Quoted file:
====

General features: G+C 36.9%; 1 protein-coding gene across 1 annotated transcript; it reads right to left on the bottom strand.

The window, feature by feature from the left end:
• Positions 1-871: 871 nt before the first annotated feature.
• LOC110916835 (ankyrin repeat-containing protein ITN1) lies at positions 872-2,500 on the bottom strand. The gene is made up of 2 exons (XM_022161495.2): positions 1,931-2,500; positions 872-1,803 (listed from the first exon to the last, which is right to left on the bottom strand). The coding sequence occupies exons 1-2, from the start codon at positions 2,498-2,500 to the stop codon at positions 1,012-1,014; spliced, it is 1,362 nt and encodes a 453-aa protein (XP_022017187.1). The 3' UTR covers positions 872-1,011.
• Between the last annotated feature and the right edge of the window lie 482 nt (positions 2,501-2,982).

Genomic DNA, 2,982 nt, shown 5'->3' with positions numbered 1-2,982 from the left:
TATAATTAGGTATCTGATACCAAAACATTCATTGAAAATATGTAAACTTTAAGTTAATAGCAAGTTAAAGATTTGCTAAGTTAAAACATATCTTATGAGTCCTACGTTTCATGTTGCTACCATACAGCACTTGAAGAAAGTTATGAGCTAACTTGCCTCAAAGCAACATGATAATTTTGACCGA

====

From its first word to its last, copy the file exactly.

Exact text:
General features: G+C 36.9%; 1 protein-coding gene across 1 annotated transcript; it reads right to left on the bottom strand.

The window, feature by feature from the left end:
• Positions 1-871: 871 nt before the first annotated feature.
• LOC110916835 (ankyrin repeat-containing protein ITN1) lies at positions 872-2,500 on the bottom strand. The gene is made up of 2 exons (XM_022161495.2): positions 1,931-2,500; positions 872-1,803 (listed from the first exon to the last, which is right to left on the bottom strand). The coding sequence occupies exons 1-2, from the start codon at positions 2,498-2,500 to the stop codon at positions 1,012-1,014; spliced, it is 1,362 nt and encodes a 453-aa protein (XP_022017187.1). The 3' UTR covers positions 872-1,011.
• Between the last annotated feature and the right edge of the window lie 482 nt (positions 2,501-2,982).

Genomic DNA, 2,982 nt, shown 5'->3' with positions numbered 1-2,982 from the left:
TATAATTAGGTATCTGATACCAAAACATTCATTGAAAATATGTAAACTTTAAGTTAATAGCAAGTTAAAGATTTGCTAAGTTAAAACATATCTTATGAGTCCTACGTTTCATGTTGCTACCATACAGCACTTGAAGAAAGTTATGAGCTAACTTGCCTCAAAGCAACATGATAATTTTGACCGA